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Of cloves, census and commitment

Haseeb A Drabu | Updated on June 12, 2020 Published on June 12, 2020

A Vaidyanathan

Vaidy was a data guru. He helped design the National Sample Survey, one of many things he did over an illustrious career. Being taught by him was a privilege, working for him was a pleasure. And knowing him as a person was both and more.

In 1984, I was looking for Professor A Vaidyanathan just after reading his authoritative essay, “Indian Economy since Independence” in the Cambridge History of India. I asked a senior hanging around in the corridor at the Centre for Development Studies where I could find him. “He has just gone up to the library. Follow the fragrance of cloves and you will find him.” That is exactly how I located him! I think he had given up cigarettes and got addicted to cloves! So a strong whiff of cloves either announced his arrival or left his trail.

And which section of the library was he in? Those who knew him will not take even a second to guess! Of course, the Census & Survey section! So I met the lion in his lair. He was probably looking at the National Sample Survey, which he had helped design very early in his career. He would remember and refer to various NSS Rounds, exactly like a legal luminary cites case references from the AIR volumes! His passion for data was unmatched.

Vaidy, as he was called by everyone — family, friends, colleagues and students — had a simple mantra for all aspiring economists; “Dirty your hands with data!” And, if you had the misfortune of having to show him some data analysis, he would not even look at you while giving a sharp whiplash: “Massage it a bit more!” Lest you think otherwise, what he would mean is do more data crunching! He was in the classical mould of a hard taskmaster; a sharp mind with an acerbic tongue. Mistaken by many for arrogance. He was actually quite paternal.

Exactitude was the defining quality of his own work and he demanded it of his students. He would always insist on “getting a worm’s eye view”; in-depth, intensive and incisive. This was his methodological premise, so to say.

But, and this was his hallmark, he was neither rigid nor fixated. While he would not fancy the frills and fancies of theoretical constructs, he would not only appreciate but value what others did in those areas. In this, I thought he was a bit of an optimistic cynic; he knew it wouldn’t help but he hoped it would!

Making the future better

Numbers were not cold dry statistics for him; they were warm blooded, almost human, and would speak to him. He is the only economist I know who could make data sing a sexy number! He would study the numbers with the intensity and expression of an astrologer trying to peer into the future. Except that he was looking at the past to understand the present in order to make the future better. I can never forget the reams of data on rainfall that he would pore over endlessly! It showed commitment.

Vaidy was the pioneering “pracademic” of India; he combined the skills of a policymaker with the insights of an academic. He was a development ideologue without the baggage of a political ideology. In the fraternity of political economists, most of who were his friends, this was an oft-made criticism.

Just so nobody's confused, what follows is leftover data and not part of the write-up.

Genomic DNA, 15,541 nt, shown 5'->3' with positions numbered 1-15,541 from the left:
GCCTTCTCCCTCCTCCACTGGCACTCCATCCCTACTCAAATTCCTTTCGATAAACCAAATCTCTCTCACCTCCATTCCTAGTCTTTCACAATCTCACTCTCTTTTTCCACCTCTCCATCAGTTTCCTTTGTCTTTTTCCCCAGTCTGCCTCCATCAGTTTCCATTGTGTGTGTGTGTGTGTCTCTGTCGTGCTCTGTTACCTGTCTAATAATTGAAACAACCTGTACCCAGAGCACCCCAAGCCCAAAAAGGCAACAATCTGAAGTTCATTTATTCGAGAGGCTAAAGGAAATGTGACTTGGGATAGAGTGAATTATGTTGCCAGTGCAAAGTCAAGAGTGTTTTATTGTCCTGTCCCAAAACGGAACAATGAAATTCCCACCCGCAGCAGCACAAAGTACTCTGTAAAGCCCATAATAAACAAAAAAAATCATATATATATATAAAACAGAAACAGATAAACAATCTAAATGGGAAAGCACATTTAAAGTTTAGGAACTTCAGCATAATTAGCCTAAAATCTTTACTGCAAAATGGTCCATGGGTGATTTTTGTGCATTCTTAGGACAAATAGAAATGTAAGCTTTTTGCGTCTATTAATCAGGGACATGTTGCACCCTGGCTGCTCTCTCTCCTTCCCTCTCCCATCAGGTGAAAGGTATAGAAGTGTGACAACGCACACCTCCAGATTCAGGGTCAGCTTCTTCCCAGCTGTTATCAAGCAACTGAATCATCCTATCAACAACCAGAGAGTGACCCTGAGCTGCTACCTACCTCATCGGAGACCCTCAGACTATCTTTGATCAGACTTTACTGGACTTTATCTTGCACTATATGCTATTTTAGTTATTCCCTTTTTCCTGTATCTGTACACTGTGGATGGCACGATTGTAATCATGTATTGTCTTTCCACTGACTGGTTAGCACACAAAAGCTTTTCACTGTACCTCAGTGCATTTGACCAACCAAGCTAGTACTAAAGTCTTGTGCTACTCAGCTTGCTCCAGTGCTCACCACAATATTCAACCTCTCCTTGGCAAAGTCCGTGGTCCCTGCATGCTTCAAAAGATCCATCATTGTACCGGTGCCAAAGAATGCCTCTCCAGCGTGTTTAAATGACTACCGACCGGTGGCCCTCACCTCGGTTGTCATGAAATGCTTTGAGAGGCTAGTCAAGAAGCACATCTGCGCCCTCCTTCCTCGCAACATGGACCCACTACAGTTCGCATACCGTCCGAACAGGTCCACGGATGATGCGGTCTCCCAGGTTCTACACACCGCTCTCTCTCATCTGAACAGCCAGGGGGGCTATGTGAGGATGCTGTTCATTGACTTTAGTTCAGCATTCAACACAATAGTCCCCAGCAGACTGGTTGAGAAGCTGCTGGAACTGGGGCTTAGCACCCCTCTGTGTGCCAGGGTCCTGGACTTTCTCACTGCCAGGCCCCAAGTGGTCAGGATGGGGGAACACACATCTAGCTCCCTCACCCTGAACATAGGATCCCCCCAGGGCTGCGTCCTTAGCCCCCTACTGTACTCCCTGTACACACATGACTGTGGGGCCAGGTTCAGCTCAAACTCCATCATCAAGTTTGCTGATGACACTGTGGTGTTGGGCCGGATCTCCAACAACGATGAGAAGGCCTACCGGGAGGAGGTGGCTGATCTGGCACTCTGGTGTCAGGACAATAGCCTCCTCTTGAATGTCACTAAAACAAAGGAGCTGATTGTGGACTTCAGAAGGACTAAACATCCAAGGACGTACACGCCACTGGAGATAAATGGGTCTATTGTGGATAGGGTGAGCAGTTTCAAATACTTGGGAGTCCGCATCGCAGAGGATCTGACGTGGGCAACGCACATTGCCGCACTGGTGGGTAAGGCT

He started and ended his career in academic and research institutions — his first job was at the National Council of Applied Economic Research and last one at the Madras Institute of Development Studies. In between, he spent a long time in policymaking nationally and internationally; at the Perspective Planning Division of the Planning Commission, the Food and Agriculture Organisation in Rome and the World Bank in Washington. He kept his policymaking engagements alive even while he was teaching at CDS or MIDS.

A distinctive path

It was this grounding in policymaking that made him instil a sense of contemporaneity and relevance in the academic research agenda; not just in his own work but of those whom he mentored. He was not a contrarian, but walked his own distinctive path. Look at the choice and range of his subjects. He worked on water way before it became fashionable; the bovine economy, decades before it was known that one of every three cattle in the world is Indian. Way before the even the Brazilians and Aussies made it a multi-billion dollar business.

I felt very honoured and chuffed to implement my teacher’s Report on Cooperative credit institutions when I was the Finance Minister of Jammu & Kashmir. I reached out to him around that time, in 2016. And I reminded him how he got me my first job. Soon after he was appointed Member of the Planning Commission, he sought me out and I was appointed as a Consultant in the Perspective Planning Division of the Planning Commission. When he left, he recommended me to Dr Bimal Jalan and I was moved to the Economic Advisory Council of the Prime Minister. Being taught by him was a privilege, working for him was a pleasure. And knowing him as a person was both and more.

Once at lunch in the canteen, conversation veered to beef and I mentioned that Kashmiris were not beef eaters. Sociology of culinary culture be damned, he instantly correlated it to a data point saying: “Ah! I was wondering why the bovine to population ratio is so high Kashmir!” In his pioneering work on the bovine economy, he must have noted that the ratio was high for a Muslim majority State. Quintessential Vaidy! RIP!

Haseeb Drabu is a former Finance Minister of Jammu and Kashmir and Chairman, J&K Bank. He was a student at the Centre for Development Studies, Thiruvananthapuram.

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Published on June 12, 2020
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